Sweden's feminist foreign policy – examples from three years of implementation

Sweden is the first country in the world to pursue a feminist foreign policy. The aim is to contribute to gender equality and the full enjoyment of human rights by all women and girls.

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The policy was launched in October 2014 and a follow-up by the Swedish Foreign Service has revealed an intensive implementation process that, in just three years, has made its mark at multilateral, regional and bilateral level, and in relation to all the objectives of the Foreign Service's action plan. Efforts to achieve the action plan's six external objectives have taken the following form.

  1. Human rights. Sweden has used a number of different platforms, roles and tools to promote the full enjoyment of human rights by all women and girls globally. Examples include promoting the Swedish legislation on prohibiting the purchase of sexual services, publishing 135 country reports on human rights, democracy and the rule of law, increasing the focus of development cooperation on gender equality, including through a new strategy, and in various ways supporting civil society's efforts to empower women and girls.
  2. Freedom from violence. Sweden has worked actively to give visibility to and combat destructive masculine norms and to strengthen countries' capacities to prosecute perpetrators, assist crime victims and reintegrate soldiers. Sweden has also contributed to increasing knowledge about the link between the uncontrolled spread of weapons and sexual violence against women, and to more actors joining efforts to combat sexual and gender-based violence in crisis situations, and making more than 300 commitments.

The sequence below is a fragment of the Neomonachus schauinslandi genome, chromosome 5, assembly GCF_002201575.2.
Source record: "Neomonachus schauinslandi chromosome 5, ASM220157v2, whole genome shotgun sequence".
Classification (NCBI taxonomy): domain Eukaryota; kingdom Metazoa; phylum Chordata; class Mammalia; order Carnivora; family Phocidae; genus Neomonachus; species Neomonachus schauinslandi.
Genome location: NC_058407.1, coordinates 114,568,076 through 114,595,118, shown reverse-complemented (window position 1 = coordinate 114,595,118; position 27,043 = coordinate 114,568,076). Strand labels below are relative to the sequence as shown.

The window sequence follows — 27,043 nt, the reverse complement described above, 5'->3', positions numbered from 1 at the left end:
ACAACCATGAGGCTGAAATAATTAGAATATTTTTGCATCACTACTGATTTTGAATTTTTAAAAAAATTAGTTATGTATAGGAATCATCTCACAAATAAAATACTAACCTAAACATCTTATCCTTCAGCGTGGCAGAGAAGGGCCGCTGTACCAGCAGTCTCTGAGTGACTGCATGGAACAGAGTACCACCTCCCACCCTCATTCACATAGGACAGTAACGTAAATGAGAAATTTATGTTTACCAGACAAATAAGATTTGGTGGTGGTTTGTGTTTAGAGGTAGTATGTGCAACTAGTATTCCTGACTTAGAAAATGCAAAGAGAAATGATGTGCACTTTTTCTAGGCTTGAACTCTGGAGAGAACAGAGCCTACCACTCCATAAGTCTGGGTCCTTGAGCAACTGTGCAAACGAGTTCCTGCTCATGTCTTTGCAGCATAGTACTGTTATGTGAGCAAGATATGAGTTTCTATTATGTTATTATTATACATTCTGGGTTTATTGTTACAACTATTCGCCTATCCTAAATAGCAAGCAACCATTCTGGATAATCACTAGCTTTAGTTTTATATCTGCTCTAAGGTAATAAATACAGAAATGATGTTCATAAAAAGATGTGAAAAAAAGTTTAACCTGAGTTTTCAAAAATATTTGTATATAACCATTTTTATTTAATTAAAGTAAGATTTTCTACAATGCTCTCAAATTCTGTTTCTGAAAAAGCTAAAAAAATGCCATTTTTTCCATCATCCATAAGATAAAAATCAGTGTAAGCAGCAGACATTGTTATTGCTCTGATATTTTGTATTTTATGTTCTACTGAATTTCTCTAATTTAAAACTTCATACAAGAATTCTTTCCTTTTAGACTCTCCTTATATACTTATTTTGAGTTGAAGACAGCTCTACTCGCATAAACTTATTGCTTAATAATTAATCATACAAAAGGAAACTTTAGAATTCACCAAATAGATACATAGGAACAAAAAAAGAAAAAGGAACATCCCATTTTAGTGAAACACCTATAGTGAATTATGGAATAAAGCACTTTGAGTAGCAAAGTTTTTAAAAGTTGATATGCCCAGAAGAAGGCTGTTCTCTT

3. Participation in peace efforts. Sweden has assisted in boosting the participation of women in peace processes in Latin America, Asia, Africa and the Middle East, and has both established and encouraged networks of women mediators. Sweden has also made the women, peace and security agenda a top priority for its term on the United Nations Security Council, assumed a leading role in pushing EU efforts forward and adopted a national action plan for Sweden's implementation of this agenda.
  4. Political participation. Sweden has contributed to furthering women's political participation in a number of countries, supported women human rights defenders and pushed for active advocacy for freedom of expression and opinion. Sweden has also pushed for the implementation of gender equality strategies at development banks and in environment and climate funds, and has assumed a leading role in the International Gender Champions Geneva initiative, with special responsibility for representation issues.
  5. Economic empowerment. Sweden has promoted girls' education and women's employment, actively pushed to ensure that a gender perspective is incorporated into the Addis Ababa Action Agenda on Financing for Development and the 2030 Agenda, and advanced gender equality efforts in trade policy and corporate social responsibility. Sweden has also given visibility to the role of men in gender equality through the HeForShe campaign and the 'Swedish Dads' photo exhibition.
  6. Sexual and reproductive health and rights (SRHR). Sweden has intensified its SRHR efforts to keep pace with the challenges through alliance-building, board responsibilities, development cooperation and dialogue, and by initiating the global #SheDecides movement. At country level, efforts have helped increase the number of midwives and improve access to comprehensive sexuality education, contraceptives and safe abortions.